Solar Cycles and When to Plant Trees

I Understand that solar cycles play a role in how cold the winters are, over the next 2-4 years we have the peak of solar activity and from my perspective now until the next 1-2 years is the prime time to be planting fruit trees that need a couple years of growth to be ready for harsher cold weather.

I have planted Sofie’s gift Persimmon for example and still I wrapped it this winter and might next winter also.

Here is a article going into what I am talking about with the solar cycles from Farmer’s almanac.

so plant those Zone pushing trees sooner than later is what I am saying, the warm winters don’t last forever even with china’s C02 output. :slight_smile:

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The El Niño/La Niña cycle plays a much bigger role for many regions. Here in the PNW, La Niña winters (both the current winter and the last one) tend to be colder and wetter, while El Niño winters (perhaps next winter) are milder and more dry.

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Much of what is in the Farmer’s almanac is poor advice. If you are interested in a specific garden / farming topic I’d recommend seeking better sources.



As you’re aware, some things predicted are based on actual weather cycles El Niño and La Niña Information. It is not an exact science, but we know a transition is over 80% likely to occur between now and April in certain areas. I’m a believer in science.

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I didn’t do a deep dive into solar cycles, but their source appears to be measurements by NASA not star horse magic.

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I just wanted to bring up the topic and found the FA link as one of the first relevant to show up. I can’t say I know much about the Farmer’s almanac history.

This chart shows a pretty clear correlation.

Most results lead to global warming debate articles etc but there is also plenty of evidence for the relationship, not to confuse this with saying there is no man made effect on climate, just that I understand there is a documented correlation with solar cycle activity Peaks and Valleys and hotter summers / colder winters.

I understand the maunder minimum event to be a major case to prove the point that the big burning star in the sky effects our weather on earth. I think it is still more complex and hard to say its this simple and predictable, but I sure had a dreary cold winter in Germany during the last valley in the solar cycle 2 summers back, and the recent spike in solar activity compared to the last summer of extreme heat and drought in Germany also confirms my bias…

You can see the similarities with my last few years weather in Germany and this chart. An odd thing is that the earth seems to be a bit ahead of the sun, but they must have more interactions than we fully understand also, so it may be something like electric charge or static electricity warming the solar system and earth, then the sun reacts with more flaring activity. IDK the specifics, but I am a drinker of the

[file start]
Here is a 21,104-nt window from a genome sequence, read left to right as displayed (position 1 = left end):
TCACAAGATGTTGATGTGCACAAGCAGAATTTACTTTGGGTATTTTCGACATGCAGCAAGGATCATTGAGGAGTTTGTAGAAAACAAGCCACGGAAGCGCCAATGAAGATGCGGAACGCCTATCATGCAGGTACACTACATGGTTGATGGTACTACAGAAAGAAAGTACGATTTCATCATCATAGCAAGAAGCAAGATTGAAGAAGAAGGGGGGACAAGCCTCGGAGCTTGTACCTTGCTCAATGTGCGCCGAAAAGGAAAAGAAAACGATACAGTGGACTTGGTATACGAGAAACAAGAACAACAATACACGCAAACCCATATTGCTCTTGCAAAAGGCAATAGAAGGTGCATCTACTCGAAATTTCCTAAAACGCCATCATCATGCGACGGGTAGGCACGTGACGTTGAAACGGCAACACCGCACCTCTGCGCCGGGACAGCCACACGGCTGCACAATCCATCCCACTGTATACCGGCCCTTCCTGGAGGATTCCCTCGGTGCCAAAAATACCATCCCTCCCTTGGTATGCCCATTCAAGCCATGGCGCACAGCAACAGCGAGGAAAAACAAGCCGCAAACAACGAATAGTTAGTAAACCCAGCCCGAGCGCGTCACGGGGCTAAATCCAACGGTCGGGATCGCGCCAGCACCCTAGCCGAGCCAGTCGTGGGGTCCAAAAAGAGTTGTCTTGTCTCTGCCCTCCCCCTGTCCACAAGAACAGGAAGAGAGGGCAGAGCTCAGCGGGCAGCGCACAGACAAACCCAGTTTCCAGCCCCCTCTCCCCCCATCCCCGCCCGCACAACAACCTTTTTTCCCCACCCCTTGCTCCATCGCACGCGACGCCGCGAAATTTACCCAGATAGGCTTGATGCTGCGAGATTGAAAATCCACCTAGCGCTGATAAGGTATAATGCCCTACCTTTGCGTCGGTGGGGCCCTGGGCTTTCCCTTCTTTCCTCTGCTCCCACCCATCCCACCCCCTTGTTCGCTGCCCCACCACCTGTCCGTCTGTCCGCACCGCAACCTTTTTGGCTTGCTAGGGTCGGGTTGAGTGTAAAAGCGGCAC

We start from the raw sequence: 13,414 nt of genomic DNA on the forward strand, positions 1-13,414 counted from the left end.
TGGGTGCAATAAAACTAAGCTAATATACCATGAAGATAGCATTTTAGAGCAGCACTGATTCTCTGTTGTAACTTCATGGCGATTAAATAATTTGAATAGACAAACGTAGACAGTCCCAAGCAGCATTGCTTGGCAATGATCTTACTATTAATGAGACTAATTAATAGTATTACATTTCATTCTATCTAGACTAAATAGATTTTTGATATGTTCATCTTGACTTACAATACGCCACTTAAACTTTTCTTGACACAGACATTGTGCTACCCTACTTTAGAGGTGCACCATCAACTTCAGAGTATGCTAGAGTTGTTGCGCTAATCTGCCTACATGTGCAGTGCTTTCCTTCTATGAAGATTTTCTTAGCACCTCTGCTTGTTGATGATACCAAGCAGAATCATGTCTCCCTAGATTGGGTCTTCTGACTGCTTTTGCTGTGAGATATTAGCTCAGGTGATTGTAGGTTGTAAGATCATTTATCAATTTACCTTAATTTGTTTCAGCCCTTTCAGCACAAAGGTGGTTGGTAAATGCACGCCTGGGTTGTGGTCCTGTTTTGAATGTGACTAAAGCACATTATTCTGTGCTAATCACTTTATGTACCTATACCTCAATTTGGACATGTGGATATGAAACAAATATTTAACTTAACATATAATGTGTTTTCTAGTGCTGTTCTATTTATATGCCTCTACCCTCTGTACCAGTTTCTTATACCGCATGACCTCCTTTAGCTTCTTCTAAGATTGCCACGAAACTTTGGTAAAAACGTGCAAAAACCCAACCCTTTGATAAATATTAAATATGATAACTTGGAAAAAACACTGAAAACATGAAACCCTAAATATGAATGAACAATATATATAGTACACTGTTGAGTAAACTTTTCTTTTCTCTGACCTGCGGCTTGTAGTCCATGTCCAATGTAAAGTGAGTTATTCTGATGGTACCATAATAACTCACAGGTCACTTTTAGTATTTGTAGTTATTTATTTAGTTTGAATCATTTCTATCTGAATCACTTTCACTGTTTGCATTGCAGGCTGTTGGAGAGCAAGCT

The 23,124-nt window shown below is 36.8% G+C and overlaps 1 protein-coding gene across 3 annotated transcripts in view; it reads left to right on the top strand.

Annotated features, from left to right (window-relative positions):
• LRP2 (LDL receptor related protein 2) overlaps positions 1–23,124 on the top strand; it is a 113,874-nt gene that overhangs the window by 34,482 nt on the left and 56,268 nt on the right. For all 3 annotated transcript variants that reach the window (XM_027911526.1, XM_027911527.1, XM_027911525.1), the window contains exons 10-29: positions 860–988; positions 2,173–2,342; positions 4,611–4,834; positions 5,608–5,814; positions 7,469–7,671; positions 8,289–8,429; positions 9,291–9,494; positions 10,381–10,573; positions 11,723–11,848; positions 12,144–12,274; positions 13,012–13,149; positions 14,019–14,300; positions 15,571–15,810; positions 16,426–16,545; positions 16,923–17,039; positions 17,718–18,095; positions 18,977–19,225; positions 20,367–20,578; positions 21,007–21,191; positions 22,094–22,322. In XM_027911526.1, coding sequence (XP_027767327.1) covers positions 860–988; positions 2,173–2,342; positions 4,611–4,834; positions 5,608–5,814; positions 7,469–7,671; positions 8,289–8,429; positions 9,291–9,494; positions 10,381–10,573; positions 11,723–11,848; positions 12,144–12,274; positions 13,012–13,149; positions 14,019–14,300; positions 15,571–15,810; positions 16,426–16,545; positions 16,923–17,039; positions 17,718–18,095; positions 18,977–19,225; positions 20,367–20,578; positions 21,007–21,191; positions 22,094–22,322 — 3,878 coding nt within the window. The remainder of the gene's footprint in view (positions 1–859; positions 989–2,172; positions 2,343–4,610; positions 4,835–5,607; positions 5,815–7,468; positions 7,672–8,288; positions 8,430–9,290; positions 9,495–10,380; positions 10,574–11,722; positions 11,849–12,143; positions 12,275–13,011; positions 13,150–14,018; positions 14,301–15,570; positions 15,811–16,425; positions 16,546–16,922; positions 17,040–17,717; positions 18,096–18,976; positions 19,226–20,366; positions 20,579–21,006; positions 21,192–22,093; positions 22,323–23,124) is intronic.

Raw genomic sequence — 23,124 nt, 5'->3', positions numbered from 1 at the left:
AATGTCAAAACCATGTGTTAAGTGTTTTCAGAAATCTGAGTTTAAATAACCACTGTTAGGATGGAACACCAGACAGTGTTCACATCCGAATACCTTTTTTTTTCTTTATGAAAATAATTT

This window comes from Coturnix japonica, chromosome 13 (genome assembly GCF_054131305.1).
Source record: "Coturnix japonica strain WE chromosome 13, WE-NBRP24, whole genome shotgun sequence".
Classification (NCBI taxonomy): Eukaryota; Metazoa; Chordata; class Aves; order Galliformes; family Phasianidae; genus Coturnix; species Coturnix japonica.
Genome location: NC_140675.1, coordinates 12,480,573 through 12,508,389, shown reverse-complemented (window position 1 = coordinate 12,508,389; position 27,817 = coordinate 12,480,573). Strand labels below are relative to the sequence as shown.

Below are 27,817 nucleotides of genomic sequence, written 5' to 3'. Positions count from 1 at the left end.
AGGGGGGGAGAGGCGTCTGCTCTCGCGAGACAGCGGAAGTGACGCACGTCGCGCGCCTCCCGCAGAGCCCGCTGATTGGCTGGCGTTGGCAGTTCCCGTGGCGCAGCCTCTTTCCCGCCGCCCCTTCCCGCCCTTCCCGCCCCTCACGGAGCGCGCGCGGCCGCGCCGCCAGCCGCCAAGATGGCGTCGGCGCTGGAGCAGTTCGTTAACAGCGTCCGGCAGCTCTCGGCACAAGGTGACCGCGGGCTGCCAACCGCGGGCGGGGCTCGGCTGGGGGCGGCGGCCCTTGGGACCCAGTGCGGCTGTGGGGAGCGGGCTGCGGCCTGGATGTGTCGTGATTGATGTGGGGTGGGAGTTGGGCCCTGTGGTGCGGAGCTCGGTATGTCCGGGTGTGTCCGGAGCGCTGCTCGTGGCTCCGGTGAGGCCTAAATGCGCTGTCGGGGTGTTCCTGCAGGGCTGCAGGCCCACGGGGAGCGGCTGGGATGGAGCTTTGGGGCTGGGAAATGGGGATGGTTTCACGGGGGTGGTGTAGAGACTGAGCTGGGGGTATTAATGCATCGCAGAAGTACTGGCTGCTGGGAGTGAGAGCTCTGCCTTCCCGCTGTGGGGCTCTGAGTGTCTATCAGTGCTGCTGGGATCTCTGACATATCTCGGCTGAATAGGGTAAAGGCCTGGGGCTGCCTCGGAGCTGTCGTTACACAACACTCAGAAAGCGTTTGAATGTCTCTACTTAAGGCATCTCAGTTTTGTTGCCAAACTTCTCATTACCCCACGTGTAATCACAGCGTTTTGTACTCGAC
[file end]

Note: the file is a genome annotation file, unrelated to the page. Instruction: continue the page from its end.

In the end I think it is like most old wives tales and witches brews, but sometimes they make you a believer in the end.

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I remember learning about El Niño and La Niña back in 9th grade and that affects the weather cycles. From forum responses it seems to have been a warm winter for some here and a cold winter elsewhere. November through January here it almost never broke above freezing this season and we had freezing temperatures we had not faced in years dipping down to the coldest it gets based on our zone. Even now in February it is snowing every week here still. It is just finally warming up here on other days so the snow can at least start to melt. If you looked at solar cycles and saw this year was an easy winter you would be quite sad and if you looked at last year where I am you would be quite happy. Last year we only had snow for around 3 months.

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They are pretty certain that it’s currently transitioning to ENSO neutral (that’s the 80%+ number), but until northern hemisphere spring, they have trouble accurately predicting what it will be doing later in the year, what they call the “spring prediction barrier.” Here’s an explanation from the most recent diagnostic discussion:

The most recent IRI plume predicts a transition from La Niña to ENSO-neutral in the next couple of months [Fig. 6]. The forecaster consensus is largely in agreement. ENSO-neutral is expected to prevail during the spring and early summer. There are increasing chances of El Niño at longer forecast horizons, though uncertainty remains high because of the spring prediction barrier, which typically is associated with lower forecast accuracy.



There’s a solar cycle topic on the forum already.
Definitely a good idea…it matters.


Thank for mentioning it i must have searched for a different word, but anyhow I will link it here to make it easier for any readers.